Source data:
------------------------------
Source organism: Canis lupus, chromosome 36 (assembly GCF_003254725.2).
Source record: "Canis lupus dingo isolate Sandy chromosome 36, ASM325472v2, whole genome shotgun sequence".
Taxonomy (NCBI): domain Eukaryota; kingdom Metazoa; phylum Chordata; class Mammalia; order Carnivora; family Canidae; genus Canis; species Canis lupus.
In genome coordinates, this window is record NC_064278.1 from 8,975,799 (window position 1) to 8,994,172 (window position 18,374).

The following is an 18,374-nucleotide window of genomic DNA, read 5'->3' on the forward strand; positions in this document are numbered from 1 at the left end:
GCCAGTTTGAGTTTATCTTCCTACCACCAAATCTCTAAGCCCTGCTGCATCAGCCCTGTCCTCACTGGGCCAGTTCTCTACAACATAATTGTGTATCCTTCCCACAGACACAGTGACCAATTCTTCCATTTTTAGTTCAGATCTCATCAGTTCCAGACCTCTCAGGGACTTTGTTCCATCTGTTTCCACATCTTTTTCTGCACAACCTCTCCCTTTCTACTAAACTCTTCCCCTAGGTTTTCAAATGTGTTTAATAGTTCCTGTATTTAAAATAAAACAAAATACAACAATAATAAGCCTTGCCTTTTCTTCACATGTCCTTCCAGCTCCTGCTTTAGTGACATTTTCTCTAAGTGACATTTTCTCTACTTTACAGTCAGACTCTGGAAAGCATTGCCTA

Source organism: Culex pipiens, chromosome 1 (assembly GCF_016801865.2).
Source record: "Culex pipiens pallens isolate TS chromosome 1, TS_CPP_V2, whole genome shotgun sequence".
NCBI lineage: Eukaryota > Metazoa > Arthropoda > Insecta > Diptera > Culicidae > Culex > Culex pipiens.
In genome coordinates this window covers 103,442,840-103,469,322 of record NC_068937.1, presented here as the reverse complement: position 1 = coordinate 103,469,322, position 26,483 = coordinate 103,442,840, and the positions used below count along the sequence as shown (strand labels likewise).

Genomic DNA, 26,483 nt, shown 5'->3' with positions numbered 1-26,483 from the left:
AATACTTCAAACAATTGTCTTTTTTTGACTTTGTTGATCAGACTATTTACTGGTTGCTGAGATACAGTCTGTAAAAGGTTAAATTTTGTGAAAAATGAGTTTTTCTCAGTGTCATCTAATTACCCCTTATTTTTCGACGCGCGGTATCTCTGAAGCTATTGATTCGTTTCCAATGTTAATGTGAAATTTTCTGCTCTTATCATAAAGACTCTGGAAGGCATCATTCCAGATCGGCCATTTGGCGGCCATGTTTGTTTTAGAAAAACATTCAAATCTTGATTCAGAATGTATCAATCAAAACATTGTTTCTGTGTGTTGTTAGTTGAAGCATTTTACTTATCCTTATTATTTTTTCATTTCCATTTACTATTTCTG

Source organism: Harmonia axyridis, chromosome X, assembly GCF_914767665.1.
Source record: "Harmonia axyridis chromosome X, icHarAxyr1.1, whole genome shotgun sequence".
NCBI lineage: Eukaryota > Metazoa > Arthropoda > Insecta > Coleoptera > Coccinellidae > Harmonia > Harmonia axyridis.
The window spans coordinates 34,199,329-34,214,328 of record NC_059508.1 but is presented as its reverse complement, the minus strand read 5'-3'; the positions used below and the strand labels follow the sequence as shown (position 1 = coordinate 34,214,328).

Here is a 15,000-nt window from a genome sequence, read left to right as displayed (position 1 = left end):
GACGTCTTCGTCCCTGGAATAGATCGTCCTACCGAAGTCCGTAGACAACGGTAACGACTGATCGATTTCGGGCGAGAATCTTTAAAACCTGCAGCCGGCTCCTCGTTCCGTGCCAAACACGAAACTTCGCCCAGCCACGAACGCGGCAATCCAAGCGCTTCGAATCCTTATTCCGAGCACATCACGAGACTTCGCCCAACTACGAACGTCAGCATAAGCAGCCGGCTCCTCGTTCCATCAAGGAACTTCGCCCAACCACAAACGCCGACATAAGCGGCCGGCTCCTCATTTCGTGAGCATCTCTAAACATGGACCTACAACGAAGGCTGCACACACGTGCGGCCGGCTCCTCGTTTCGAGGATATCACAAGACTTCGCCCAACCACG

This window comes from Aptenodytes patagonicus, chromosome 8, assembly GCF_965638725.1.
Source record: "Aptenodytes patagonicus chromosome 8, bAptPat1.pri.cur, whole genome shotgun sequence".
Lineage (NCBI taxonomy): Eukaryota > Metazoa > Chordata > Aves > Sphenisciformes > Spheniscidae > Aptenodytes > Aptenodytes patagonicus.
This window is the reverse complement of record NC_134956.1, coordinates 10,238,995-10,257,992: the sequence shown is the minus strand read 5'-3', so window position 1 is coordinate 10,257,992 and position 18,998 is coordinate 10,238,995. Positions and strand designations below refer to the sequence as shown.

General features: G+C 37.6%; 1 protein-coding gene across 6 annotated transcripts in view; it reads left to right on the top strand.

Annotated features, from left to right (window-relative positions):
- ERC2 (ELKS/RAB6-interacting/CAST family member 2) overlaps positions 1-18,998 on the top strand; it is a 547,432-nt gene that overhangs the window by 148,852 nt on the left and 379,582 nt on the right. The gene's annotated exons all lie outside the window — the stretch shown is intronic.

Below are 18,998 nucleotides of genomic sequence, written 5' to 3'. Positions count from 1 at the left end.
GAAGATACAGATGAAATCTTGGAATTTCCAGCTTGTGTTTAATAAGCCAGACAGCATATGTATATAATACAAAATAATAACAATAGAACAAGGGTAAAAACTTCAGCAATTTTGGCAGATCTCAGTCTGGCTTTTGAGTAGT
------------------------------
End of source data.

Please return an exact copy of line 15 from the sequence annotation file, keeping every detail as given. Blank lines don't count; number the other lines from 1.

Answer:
NCBI lineage: Eukaryota > Metazoa > Arthropoda > Insecta > Coleoptera > Coccinellidae > Harmonia > Harmonia axyridis.